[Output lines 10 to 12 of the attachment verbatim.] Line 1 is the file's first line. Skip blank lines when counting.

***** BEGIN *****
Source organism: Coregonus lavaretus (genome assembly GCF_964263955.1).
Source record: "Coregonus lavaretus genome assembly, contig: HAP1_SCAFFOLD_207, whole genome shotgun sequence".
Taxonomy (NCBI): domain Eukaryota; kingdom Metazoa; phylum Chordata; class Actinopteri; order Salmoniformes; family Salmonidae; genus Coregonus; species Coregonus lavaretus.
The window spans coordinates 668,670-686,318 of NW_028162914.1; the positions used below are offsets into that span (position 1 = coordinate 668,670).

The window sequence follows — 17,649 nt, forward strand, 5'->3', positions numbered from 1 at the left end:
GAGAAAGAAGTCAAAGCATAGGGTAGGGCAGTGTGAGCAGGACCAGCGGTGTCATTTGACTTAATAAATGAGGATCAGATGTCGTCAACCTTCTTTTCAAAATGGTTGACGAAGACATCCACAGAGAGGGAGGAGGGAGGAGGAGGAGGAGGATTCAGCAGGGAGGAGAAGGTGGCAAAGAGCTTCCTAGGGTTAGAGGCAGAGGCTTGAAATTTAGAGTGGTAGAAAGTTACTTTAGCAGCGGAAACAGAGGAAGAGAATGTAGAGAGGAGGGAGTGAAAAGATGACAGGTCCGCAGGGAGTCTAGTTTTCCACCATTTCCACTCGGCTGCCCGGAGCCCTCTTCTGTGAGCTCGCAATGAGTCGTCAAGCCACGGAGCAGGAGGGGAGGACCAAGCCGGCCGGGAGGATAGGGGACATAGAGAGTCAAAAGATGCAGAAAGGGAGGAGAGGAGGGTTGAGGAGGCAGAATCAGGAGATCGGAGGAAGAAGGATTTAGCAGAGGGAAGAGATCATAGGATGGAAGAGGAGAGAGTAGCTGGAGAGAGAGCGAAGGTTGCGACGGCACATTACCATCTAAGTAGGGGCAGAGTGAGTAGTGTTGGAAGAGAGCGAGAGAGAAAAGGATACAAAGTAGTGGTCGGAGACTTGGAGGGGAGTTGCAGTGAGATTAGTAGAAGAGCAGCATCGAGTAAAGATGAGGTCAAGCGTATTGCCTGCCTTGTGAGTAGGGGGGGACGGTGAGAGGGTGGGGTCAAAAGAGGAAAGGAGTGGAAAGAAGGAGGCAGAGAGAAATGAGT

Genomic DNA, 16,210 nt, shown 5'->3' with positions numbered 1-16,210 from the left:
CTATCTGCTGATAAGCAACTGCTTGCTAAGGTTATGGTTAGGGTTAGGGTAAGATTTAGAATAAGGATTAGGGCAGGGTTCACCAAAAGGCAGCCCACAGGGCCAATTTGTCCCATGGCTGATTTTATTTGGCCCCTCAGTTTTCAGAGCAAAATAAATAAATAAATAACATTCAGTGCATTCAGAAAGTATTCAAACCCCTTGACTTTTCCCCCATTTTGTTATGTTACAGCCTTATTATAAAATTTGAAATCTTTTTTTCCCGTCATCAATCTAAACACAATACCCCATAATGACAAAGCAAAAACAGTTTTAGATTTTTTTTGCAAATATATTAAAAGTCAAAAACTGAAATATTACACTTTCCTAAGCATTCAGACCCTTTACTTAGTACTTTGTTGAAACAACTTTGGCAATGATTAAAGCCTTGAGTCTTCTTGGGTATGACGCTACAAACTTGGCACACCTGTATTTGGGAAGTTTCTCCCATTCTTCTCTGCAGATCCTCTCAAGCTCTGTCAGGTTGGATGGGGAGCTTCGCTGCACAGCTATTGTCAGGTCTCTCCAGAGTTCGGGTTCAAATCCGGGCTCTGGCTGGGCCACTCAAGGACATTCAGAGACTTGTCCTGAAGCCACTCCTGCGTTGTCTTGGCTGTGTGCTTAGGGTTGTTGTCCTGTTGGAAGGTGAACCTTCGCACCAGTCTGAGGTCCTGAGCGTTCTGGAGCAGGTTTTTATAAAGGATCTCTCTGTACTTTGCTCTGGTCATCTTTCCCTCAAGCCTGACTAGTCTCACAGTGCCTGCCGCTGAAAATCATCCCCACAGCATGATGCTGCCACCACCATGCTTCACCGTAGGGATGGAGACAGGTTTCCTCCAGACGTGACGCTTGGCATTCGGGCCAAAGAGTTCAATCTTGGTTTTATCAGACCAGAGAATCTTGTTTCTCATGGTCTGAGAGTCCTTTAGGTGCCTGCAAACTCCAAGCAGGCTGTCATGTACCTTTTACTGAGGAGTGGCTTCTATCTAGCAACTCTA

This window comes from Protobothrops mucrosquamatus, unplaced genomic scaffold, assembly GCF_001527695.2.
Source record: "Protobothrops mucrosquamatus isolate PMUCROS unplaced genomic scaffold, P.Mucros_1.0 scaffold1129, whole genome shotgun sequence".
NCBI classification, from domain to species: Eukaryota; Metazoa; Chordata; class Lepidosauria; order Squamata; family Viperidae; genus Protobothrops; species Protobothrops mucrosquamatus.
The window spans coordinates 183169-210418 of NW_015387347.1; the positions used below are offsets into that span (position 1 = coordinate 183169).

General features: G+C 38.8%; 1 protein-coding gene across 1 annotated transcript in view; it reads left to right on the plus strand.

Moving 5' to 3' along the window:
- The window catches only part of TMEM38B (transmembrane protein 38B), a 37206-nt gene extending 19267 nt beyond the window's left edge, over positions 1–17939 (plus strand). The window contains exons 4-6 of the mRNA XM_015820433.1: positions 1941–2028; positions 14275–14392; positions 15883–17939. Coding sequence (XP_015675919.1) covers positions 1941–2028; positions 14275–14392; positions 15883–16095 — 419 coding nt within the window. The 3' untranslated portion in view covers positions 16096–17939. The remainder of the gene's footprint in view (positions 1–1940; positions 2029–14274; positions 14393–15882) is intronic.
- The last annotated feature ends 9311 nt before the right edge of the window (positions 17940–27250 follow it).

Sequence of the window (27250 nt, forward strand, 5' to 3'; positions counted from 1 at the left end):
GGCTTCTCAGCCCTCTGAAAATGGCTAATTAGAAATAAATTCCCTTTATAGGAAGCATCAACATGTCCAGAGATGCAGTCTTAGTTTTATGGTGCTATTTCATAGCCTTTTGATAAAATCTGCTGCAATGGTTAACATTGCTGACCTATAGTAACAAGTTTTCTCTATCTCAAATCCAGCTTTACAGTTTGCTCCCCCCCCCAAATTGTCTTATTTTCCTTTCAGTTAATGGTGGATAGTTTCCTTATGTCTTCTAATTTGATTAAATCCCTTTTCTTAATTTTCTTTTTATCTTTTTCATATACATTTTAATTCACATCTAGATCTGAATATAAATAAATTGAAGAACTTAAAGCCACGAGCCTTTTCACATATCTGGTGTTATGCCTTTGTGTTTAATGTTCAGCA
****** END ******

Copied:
Source record: "Protobothrops mucrosquamatus isolate PMUCROS unplaced genomic scaffold, P.Mucros_1.0 scaffold1129, whole genome shotgun sequence".
NCBI classification, from domain to species: Eukaryota; Metazoa; Chordata; class Lepidosauria; order Squamata; family Viperidae; genus Protobothrops; species Protobothrops mucrosquamatus.
The window spans coordinates 183169-210418 of NW_015387347.1; the positions used below are offsets into that span (position 1 = coordinate 183169).